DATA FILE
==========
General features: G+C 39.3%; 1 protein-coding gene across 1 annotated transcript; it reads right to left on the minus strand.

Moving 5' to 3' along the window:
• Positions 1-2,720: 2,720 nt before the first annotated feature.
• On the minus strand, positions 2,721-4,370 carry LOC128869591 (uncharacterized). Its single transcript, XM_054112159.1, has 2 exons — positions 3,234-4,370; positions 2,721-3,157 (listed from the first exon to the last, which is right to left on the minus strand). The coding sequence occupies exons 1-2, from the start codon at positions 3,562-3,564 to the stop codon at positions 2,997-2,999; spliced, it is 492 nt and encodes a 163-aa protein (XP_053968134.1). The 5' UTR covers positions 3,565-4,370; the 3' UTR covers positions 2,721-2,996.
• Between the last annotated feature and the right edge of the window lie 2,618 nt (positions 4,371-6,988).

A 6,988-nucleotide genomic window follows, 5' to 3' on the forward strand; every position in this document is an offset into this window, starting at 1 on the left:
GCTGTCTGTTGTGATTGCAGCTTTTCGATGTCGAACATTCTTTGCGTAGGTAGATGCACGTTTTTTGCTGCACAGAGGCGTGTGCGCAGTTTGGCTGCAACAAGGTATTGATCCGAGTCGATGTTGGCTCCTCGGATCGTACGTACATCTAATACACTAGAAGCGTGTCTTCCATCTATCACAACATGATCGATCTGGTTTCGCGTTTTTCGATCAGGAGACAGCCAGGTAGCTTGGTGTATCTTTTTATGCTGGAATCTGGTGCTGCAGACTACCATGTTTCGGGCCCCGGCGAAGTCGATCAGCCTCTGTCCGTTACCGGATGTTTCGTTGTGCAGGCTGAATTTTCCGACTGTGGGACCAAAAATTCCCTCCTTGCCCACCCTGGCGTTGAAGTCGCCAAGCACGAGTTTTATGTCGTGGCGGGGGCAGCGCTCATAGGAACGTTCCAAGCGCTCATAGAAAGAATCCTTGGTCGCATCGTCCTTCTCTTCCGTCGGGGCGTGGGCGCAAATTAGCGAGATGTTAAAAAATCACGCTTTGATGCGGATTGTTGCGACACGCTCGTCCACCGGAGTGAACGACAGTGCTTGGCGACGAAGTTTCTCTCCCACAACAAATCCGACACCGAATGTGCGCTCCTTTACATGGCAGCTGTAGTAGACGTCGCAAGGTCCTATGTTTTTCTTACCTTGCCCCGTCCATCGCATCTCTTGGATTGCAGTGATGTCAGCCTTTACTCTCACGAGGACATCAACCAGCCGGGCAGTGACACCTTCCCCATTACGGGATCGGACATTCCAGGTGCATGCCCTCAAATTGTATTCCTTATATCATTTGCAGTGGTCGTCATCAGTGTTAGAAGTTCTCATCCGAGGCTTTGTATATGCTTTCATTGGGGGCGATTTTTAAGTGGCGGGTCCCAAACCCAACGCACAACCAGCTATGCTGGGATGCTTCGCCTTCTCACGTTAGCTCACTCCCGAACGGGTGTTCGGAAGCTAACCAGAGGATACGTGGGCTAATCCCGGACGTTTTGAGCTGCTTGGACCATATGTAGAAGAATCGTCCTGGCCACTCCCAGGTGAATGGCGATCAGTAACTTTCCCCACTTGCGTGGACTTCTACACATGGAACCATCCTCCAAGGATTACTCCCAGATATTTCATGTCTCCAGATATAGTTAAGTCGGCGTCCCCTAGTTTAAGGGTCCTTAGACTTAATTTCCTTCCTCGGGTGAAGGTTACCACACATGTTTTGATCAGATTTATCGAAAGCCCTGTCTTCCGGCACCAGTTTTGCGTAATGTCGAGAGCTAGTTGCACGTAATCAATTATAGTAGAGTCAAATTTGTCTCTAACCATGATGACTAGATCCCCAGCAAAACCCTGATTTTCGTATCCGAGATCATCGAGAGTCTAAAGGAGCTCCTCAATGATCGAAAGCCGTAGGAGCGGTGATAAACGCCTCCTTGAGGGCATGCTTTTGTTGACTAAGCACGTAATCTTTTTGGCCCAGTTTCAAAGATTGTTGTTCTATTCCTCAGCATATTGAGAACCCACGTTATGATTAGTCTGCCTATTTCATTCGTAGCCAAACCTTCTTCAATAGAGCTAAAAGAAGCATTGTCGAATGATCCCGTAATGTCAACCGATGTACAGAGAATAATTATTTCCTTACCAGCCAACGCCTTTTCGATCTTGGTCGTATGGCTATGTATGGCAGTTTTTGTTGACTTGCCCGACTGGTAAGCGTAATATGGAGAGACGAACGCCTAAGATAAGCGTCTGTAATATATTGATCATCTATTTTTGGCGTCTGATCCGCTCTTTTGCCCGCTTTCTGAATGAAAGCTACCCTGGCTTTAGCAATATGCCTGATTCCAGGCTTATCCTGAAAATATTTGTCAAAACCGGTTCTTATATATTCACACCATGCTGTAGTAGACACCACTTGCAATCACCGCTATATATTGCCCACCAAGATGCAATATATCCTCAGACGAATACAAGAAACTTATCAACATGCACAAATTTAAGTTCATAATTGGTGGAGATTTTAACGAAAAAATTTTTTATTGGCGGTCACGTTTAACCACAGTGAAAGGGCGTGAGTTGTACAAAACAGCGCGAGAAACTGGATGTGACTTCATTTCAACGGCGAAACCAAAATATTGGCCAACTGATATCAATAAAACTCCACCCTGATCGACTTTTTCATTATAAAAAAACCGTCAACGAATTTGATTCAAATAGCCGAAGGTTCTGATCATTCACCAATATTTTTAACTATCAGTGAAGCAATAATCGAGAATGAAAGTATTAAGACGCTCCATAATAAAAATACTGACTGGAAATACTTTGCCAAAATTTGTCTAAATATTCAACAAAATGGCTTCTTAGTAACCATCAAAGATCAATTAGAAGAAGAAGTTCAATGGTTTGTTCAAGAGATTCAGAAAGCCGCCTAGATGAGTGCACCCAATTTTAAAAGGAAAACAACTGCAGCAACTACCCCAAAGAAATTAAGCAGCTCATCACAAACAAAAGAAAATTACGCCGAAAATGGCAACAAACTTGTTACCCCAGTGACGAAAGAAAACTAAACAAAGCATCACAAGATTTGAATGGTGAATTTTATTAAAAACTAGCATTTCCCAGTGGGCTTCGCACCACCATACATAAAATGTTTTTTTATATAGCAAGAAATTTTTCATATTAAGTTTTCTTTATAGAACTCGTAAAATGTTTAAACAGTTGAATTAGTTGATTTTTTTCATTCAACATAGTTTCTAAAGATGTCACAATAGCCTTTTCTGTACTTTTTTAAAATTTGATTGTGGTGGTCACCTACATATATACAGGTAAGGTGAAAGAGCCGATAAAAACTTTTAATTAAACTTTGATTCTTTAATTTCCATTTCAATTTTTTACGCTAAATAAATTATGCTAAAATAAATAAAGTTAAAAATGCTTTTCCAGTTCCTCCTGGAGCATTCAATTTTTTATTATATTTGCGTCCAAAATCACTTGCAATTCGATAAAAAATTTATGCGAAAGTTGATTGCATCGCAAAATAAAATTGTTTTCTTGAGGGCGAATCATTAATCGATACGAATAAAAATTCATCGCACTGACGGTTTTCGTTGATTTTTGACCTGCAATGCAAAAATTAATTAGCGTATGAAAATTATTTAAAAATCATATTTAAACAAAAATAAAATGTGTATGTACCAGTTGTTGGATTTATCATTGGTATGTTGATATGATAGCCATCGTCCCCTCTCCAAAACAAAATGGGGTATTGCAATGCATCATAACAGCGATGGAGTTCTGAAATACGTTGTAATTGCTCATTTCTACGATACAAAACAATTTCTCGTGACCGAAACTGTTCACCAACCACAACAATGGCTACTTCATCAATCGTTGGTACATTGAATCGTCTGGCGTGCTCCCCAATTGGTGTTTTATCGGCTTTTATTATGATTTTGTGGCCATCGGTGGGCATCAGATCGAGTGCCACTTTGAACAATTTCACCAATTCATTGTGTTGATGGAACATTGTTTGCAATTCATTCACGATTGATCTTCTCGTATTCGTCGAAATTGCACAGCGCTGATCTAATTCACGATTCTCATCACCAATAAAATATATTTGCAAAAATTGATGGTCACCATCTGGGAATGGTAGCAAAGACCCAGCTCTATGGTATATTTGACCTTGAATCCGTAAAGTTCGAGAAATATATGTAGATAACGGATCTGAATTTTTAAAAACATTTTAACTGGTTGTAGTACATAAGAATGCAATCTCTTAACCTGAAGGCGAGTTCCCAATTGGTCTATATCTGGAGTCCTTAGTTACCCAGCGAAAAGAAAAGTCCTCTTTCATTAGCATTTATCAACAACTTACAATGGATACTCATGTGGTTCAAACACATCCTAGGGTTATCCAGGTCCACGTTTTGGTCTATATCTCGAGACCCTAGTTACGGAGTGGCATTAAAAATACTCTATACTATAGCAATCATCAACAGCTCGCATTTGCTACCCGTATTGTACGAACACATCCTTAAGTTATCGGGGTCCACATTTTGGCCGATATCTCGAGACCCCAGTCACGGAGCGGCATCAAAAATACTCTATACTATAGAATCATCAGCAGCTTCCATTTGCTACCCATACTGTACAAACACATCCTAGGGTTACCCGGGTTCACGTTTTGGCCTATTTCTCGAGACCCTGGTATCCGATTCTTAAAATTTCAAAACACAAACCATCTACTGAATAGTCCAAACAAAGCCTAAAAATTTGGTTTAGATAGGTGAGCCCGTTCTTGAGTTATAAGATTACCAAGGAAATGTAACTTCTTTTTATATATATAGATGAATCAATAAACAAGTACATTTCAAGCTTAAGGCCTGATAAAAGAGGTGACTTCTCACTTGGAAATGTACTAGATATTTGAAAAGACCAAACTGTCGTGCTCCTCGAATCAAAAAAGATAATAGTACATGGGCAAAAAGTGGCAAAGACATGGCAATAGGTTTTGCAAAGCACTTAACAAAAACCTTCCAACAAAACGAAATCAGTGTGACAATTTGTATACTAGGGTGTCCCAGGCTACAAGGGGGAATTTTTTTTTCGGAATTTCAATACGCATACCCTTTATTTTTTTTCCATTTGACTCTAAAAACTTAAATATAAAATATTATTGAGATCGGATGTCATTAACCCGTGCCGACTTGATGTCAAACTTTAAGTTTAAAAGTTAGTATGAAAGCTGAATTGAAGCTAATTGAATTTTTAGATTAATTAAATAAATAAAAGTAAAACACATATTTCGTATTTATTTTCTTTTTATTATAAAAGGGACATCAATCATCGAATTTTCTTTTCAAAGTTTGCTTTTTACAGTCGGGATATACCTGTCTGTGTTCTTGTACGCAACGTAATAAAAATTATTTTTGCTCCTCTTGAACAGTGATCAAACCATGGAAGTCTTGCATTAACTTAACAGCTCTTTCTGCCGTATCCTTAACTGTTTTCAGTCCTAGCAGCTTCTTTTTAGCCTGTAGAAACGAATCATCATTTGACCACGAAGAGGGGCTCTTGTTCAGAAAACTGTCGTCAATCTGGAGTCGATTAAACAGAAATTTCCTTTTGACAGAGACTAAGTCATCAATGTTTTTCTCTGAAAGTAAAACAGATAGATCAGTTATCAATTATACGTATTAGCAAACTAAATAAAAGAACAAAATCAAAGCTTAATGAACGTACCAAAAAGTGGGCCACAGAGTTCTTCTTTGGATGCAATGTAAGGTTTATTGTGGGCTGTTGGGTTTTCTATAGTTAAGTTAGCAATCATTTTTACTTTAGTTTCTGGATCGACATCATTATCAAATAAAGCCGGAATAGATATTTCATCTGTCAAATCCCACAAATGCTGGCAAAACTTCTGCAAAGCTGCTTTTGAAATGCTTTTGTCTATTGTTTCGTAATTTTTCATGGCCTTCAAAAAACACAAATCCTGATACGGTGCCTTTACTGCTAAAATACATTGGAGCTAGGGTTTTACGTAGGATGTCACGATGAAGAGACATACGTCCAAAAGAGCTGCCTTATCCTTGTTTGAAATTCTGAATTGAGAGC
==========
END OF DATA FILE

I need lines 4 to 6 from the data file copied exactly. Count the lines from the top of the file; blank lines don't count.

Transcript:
• On the minus strand, positions 2,721-4,370 carry LOC128869591 (uncharacterized). Its single transcript, XM_054112159.1, has 2 exons — positions 3,234-4,370; positions 2,721-3,157 (listed from the first exon to the last, which is right to left on the minus strand). The coding sequence occupies exons 1-2, from the start codon at positions 3,562-3,564 to the stop codon at positions 2,997-2,999; spliced, it is 492 nt and encodes a 163-aa protein (XP_053968134.1). The 5' UTR covers positions 3,565-4,370; the 3' UTR covers positions 2,721-2,996.
• Between the last annotated feature and the right edge of the window lie 2,618 nt (positions 4,371-6,988).

A 6,988-nucleotide genomic window follows, 5' to 3' on the forward strand; every position in this document is an offset into this window, starting at 1 on the left: